* TenneT says EU Commission supports it for certification
* This should clear hurdles for its offshore cables in Germany
FRANKFURT, Sept 17 (Reuters) - German power grid operator TenneT said it had won support from the European Commission for its role in linking Germany’s fast expanding offshore wind parks to the mainland, after allegations it was causing excessive delays.
Tennet said on Monday the Commission had stated that certification for TenneT, required under new EU regulations, should not be denied on the basis that the company cannot at present show it has adequate financial means for the mammoth task of linking up all new offshore wind plants.
The Commission’s stance is likely to persuade Germany’s energy network regulator Bundesnetzagentur (BnetzA) to let TenneT reorganise and seek partners with access to the necessary funds, said TenneT board member Lex Hartmann, referring to a documents from the European Union executive.
“We are confident that we will meet all the necessary conditions for a certification,” he said.
TenneT is keen to demonstrate its abilities after coming under pressure over delays to wind park cables, which it is legally obliged to provide in time, and a lack of investors to provide the huge outlays needed for the job.
TenneT, whose Dutch parent bought E.ON’s German high voltage grid in 2009, has always argued it needs time and a secure legal framework to complete the unexpectedly huge task arising from Germany’s hurried shift to renewables.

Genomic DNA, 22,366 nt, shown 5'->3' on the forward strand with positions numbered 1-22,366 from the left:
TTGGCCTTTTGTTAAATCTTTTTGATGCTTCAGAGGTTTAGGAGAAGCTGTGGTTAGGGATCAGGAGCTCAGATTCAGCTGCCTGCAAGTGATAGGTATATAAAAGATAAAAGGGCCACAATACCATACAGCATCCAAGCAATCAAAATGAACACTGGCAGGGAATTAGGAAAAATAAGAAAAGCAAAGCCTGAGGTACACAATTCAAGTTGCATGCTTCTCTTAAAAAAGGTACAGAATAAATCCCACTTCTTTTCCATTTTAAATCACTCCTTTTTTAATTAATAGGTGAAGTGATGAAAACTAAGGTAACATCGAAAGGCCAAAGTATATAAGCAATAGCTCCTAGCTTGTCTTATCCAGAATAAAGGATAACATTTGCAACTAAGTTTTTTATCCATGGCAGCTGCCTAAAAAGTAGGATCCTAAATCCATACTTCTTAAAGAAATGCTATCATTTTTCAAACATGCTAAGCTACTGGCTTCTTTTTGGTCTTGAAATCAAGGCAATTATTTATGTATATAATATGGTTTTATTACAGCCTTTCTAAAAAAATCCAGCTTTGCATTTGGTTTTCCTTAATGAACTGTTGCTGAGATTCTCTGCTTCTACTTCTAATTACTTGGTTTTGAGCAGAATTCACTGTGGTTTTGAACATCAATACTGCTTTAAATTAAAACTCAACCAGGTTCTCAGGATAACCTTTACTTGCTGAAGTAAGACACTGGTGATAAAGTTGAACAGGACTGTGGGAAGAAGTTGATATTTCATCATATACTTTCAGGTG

Germany last year decided to ditch nuclear power fast and to have more than 10,000 megawatts (MW) of offshore wind capacity installed by 2020, compared with just 550 MW already installed.
This is part of an ambitious plan to derive 35 percent of all power from green sources such as wind and sunshine by 2020.
TenneT has invested six billion euros ($7.89 billion) within two years in offshore wind connections, ensuring that 5.5 gigawatts (GW) or half of the planned total offshore capacity can be brought onshore, it has said.
It is in talks with financial investors to bring in more money by buying stakes in cable projects, having secured two deals earlier this year with Mitsubishi Corporation .
BnetzA had called Tennet’s certification into question because of the technical and cost overruns that some of the projects faced, and because of unresolved questions over liability concerning the risks of building wind platforms at sea.
Chancellor Angela Merkel’s cabinet, which has steered the transformation of the energy system and wants it to work, last month approved a draft law to pass on certain liability costs to consumers, removing one deterrent for potential investors.
This eased the burden on TenneT and its sector peer 50Hertz of being solely responsible for failure to meet connection deadlines. ($1 = 0.7606 euros) (Reporting by Vera Eckert; Editing by Anthony Barker)